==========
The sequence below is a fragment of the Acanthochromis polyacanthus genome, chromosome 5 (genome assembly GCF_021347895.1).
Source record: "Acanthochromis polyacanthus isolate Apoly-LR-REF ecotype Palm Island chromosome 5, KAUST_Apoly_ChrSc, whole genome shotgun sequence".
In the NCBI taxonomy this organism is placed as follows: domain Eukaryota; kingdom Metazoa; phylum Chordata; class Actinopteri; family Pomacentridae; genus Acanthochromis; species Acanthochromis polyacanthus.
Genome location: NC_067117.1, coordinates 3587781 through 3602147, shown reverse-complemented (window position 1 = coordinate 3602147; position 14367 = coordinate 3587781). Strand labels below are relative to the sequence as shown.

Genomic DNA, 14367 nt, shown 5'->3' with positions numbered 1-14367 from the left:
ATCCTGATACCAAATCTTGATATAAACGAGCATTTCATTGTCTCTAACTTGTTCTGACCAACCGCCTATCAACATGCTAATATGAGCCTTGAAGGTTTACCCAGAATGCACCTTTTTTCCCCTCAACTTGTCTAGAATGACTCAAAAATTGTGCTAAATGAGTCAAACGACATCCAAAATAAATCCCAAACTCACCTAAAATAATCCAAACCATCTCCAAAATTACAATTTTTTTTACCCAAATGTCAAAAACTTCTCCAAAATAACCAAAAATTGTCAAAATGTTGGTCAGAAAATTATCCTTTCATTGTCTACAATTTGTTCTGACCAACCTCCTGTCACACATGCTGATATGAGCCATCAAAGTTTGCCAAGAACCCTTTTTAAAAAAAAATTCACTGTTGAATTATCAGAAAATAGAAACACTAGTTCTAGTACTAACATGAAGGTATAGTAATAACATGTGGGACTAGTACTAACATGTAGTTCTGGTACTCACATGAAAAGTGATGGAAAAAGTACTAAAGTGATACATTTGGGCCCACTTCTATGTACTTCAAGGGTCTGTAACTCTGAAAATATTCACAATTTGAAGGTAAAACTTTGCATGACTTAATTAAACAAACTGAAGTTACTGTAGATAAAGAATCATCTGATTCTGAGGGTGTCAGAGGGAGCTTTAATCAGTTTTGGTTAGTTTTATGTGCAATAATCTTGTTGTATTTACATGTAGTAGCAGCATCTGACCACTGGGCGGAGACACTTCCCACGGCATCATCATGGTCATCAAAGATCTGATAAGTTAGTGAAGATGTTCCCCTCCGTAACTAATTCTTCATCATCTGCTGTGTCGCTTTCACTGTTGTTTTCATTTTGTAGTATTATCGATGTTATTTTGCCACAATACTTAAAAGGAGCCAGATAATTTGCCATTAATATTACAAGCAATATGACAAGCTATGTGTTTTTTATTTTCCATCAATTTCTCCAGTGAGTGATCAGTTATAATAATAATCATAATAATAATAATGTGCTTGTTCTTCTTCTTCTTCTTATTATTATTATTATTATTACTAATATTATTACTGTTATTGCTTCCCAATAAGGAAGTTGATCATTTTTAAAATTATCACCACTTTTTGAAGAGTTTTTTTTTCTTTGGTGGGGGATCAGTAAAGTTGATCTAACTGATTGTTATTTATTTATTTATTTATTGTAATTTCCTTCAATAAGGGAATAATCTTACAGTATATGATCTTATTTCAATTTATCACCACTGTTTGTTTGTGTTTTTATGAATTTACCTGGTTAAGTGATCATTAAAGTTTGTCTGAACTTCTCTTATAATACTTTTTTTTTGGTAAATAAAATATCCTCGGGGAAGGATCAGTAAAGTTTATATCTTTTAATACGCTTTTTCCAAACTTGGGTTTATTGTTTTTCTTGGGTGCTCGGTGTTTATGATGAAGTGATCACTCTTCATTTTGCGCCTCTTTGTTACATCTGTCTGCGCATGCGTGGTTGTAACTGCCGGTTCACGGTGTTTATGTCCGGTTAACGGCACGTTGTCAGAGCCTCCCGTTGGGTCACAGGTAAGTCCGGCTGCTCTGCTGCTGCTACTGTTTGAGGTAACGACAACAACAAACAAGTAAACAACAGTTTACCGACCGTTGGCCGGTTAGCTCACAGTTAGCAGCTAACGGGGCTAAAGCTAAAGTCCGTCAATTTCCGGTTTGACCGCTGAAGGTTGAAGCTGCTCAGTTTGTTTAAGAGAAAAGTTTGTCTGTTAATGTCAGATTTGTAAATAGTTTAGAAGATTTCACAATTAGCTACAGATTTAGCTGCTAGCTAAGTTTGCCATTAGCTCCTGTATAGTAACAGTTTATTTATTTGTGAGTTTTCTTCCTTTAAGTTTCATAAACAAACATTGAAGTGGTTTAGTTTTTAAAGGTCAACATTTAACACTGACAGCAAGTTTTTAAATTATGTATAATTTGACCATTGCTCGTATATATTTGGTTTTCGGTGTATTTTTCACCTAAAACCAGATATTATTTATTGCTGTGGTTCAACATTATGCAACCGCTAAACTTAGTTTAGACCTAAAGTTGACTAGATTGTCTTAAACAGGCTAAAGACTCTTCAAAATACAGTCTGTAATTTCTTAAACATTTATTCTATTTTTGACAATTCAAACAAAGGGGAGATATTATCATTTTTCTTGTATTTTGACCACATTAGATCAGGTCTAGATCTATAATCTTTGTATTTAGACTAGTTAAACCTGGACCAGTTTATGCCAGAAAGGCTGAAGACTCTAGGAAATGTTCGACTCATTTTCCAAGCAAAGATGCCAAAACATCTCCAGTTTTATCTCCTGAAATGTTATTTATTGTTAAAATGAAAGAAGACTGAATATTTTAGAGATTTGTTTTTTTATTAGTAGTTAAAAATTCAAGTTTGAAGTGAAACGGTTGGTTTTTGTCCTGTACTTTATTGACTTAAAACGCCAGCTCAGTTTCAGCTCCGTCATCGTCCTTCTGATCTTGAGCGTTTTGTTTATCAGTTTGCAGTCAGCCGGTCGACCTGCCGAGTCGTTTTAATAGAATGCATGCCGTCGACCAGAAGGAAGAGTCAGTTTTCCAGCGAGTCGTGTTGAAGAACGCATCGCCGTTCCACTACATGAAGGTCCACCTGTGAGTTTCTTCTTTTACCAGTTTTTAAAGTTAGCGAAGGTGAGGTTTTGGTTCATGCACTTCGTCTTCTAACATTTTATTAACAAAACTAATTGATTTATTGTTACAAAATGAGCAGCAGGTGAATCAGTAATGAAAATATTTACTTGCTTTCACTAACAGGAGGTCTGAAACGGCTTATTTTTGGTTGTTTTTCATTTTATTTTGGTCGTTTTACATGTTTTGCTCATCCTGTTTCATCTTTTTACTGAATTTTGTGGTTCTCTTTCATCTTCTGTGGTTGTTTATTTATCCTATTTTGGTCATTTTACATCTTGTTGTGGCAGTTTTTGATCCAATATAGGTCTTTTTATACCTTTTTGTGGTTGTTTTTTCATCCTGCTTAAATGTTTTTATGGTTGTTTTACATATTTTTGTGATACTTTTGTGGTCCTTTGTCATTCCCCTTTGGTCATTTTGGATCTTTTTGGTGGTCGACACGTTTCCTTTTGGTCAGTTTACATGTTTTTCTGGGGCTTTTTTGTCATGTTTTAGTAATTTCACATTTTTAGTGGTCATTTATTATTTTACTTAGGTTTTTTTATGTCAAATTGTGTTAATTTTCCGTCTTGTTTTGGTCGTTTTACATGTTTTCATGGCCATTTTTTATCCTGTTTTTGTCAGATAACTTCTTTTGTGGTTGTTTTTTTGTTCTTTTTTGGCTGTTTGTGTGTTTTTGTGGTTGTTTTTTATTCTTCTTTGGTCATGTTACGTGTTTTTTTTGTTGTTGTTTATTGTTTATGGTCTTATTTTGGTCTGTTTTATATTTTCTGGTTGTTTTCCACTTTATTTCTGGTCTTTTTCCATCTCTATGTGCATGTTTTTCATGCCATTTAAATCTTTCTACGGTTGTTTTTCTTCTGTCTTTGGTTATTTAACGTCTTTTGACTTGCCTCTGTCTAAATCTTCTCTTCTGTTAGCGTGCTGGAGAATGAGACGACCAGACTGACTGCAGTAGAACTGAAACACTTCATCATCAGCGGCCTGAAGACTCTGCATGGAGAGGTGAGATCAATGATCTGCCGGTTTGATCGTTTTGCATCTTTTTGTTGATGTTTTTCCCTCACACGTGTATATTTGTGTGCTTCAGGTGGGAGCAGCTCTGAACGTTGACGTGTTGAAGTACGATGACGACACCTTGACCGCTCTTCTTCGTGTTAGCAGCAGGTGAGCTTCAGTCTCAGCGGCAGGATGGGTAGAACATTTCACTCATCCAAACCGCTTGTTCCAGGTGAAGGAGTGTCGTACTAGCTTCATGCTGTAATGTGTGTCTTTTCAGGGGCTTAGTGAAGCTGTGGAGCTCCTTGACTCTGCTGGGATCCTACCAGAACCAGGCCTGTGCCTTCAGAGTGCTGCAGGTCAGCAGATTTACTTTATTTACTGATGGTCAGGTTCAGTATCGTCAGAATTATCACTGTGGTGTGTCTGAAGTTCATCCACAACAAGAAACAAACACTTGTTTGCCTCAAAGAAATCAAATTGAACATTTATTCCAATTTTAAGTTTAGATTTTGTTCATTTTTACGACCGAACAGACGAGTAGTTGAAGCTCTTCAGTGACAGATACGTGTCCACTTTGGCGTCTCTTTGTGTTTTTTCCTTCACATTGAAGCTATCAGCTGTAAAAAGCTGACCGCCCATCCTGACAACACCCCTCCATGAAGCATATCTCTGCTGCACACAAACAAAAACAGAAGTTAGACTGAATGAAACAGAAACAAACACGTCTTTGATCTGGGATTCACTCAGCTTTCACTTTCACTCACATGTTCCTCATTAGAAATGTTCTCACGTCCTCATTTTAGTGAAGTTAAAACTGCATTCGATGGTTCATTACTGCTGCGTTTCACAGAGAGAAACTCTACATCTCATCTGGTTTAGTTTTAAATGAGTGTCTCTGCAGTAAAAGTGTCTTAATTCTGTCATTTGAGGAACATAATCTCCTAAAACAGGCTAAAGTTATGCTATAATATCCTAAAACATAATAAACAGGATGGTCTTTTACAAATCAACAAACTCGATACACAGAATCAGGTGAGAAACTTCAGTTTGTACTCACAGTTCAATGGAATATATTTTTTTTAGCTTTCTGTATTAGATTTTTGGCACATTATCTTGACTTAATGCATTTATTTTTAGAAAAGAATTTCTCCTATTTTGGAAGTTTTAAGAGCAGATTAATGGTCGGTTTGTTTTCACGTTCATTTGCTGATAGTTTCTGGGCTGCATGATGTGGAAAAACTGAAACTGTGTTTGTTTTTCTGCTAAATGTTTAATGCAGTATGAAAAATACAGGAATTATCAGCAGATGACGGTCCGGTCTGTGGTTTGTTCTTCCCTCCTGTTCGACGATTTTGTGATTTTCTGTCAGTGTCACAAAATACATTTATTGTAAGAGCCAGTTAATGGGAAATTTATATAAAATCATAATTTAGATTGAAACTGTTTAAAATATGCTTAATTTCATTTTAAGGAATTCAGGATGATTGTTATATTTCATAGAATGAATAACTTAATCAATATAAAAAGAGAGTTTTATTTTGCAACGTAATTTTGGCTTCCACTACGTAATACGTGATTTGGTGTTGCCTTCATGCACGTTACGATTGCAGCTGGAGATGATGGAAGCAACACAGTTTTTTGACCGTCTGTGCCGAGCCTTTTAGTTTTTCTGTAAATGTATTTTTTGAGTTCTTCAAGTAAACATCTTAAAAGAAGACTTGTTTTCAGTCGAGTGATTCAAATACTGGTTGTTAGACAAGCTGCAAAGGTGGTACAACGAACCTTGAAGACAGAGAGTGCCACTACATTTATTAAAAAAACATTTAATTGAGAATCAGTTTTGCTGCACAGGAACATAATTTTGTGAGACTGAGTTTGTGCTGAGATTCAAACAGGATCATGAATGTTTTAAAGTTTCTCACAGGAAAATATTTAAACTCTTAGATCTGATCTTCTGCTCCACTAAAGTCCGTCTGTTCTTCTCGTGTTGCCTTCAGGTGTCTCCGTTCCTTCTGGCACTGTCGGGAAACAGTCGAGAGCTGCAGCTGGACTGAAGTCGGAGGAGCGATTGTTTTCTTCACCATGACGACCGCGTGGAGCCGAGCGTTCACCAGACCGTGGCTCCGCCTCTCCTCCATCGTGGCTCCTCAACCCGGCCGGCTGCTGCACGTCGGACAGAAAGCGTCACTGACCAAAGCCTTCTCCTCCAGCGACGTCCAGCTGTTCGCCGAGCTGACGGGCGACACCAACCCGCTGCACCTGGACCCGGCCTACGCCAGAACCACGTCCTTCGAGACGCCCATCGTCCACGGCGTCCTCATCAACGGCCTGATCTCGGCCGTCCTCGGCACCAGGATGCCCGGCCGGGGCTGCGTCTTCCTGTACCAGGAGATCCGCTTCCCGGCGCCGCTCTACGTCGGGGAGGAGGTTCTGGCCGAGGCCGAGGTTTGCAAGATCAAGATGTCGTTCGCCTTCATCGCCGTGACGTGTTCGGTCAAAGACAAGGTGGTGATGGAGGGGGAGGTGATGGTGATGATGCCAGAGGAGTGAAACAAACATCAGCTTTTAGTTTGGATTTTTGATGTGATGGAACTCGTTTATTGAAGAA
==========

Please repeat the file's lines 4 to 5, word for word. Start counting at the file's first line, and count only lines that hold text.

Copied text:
Genome location: NC_067117.1, coordinates 3587781 through 3602147, shown reverse-complemented (window position 1 = coordinate 3602147; position 14367 = coordinate 3587781). Strand labels below are relative to the sequence as shown.

Genomic DNA, 14367 nt, shown 5'->3' with positions numbered 1-14367 from the left: